“We recently held an international AML & Financial Crime TechSprint looking at how certain technologies (known as Privacy Enhancing Technologies) could enable the sharing of information across financial institutions, law enforcement and regulators without violating data privacy legislation. We’ve run several TechSprints now but for the first time we had a satellite event in Washington, D.C., attended by our colleague regulators, U.S. firms and tech companies. We linked the two events via livestreaming. We had the chair of the FDIC addressing an audience in London live from Washington. We also had the Assistant Secretary for Terrorist Financing in the United States Department of the Treasury give the keynote in London, so it really was a joint U.K.-U.S. effort.

“Regulators need to get hands-on with new technologies and innovations and need to learn from those within and outside of regulated institutions with relevant and topical knowledge from the industry. TechSprints are just one way that we seek to do this on a large scale. These events are more productive and interesting when we can include regulators and other institutions from around the world. In the era of machine learning, we place significant value in human learning about the opportunities and threats from new technologies and new uses of data,” asserts Cook.

Operating in an increasingly digital world, where physical borders are more and more irrelevant as to how business is done, requires an acknowledgement on the part of regulators to change the way that they themselves operate, especially in financial services where jurisdictional currency, security and commodities laws and the treatment of customers can vary.

“It’s not viable to be an analog regulator in a digital world. There is a real understanding, appetite, enthusiasm and, indeed, need, for us to take a lot of the learnings that we’ve been happy to receive in the fintech and regtech space and apply them to ourselves. We are turning the mirror on ourselves and asking how we should operate as a digitally enabled, data-enabled organization. How do we start to transform ourselves toward a modern operating model, a heavier user of advanced technologies and advanced techniques? And how do we keep pace with, understand and engage with the external market whilst also leveraging these capabilities ourselves?” illustrates Cook.

These efforts have seen Cook oversee the first stages of a significant increase in the data science resource throughout the FCA, ultimately moving it from a cottage industry to a core capability, federated across the organization with the skills widespread and experience high rather than siloed in specific functions.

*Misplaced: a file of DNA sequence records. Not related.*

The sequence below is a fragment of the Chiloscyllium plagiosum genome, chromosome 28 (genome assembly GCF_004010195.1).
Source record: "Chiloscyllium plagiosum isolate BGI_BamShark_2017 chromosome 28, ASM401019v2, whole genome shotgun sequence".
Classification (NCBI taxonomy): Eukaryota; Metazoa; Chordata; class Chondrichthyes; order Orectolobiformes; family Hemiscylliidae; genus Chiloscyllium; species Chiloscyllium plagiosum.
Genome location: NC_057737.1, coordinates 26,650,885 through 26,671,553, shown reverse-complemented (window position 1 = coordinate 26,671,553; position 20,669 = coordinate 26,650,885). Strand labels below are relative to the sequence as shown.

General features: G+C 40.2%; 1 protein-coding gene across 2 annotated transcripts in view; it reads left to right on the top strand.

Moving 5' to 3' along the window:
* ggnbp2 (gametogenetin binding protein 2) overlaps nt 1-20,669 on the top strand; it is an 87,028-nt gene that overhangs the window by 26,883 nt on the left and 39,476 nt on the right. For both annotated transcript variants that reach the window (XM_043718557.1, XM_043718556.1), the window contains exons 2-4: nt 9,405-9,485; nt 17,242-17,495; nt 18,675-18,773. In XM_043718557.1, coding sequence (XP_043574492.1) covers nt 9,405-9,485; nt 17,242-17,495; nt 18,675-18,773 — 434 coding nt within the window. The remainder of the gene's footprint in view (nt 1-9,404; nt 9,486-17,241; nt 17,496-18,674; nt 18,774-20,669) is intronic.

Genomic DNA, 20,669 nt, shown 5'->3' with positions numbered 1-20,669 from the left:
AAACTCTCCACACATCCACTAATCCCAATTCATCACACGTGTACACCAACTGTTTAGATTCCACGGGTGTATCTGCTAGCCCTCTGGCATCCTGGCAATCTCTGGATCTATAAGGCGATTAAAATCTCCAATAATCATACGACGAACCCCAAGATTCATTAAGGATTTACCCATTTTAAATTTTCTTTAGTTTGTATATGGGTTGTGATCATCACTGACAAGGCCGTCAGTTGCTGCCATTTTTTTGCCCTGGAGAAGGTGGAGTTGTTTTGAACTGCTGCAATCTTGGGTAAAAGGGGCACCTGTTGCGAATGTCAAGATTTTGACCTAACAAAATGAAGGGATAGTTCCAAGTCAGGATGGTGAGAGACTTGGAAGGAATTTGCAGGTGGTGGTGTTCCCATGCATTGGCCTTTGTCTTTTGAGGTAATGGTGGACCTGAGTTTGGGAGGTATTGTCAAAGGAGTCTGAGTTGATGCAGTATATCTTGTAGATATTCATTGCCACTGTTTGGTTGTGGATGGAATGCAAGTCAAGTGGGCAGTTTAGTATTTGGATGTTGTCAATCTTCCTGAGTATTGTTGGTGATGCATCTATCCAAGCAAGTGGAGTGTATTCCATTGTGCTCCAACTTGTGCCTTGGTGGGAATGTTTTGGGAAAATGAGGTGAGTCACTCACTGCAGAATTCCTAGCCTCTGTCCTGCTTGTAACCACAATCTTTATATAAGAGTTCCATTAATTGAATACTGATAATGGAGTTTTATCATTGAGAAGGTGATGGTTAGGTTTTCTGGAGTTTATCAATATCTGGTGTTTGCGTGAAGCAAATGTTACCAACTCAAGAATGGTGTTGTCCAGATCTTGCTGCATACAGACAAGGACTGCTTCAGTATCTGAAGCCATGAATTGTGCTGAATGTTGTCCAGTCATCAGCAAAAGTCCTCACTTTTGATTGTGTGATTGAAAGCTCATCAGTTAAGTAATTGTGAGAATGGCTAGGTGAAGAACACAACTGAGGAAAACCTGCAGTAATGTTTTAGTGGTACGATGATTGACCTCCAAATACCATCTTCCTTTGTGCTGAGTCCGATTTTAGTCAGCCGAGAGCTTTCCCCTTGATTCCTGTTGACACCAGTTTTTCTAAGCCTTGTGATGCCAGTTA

“Innovation is an ongoing process. You don’t just innovate and stop. And it can’t just exist in a silo. We’re in an interesting state where, although we have brought most of our innovation activities under a single division for the first time, we have simultaneously recognized the need for innovation to take hold and be fostered throughout the entire organization. We are starting to create data science units to sit within all the various functions of what we do.

“As an innovation director, I can look with some pride at the fact that there are intrapreneurs popping up all over this organization. Part of my role is to help nurture and support the growth of new ideas, new solutions and new approaches to achieving our important domestic and international responsibilities,” says Cook.

Bringing about this type of change is not without its challenges, chief among them bringing new skill sets and ways of thinking and of working into the organization. However, creating an environment that supports creative thinking and experimentation has been just as important to the process.

Cook adds: “We can identify the skills we may need for a particular program of work quite easily: data scientists, software engineers, etc. On the face of it there is a large pool of talent to recruit from. However, intangibles such as behaviors, attitudes, social and emotional intelligence are just as important as finding someone with the necessary technical capabilities. We need to be able to foster an environment where creative, motivated colleagues with diverse skills and ideas can work together to achieve shared goals.”

What does Cook think success will look like for an innovation capability within financial services and conduct regulators, which, frankly, are not noted for their pace of change?

Cook says: “For me, success will only in part lie in introducing new skills and structures, with a greater focus in being a catalyst for new attitudes and ideas. I want to see new cultural traits emerge; a willingness to learn through experimentation, to be curious about what is on and beyond the horizon, to engage with diverse thoughts and to bring them into our organizations; balancing ambitious moon shots with readily achievable quick wins.

“To do this will require top-level support, a collaborative approach within and beyond the FCA’s boundaries, an impatience to learn, and a great desire to accelerate progress. Part of my responsibility as an innovation director is to cultivate and broaden a culture of innovation throughout the entire FCA, not just within a single division. It’s a really, really exciting time for us and a very busy period ahead.”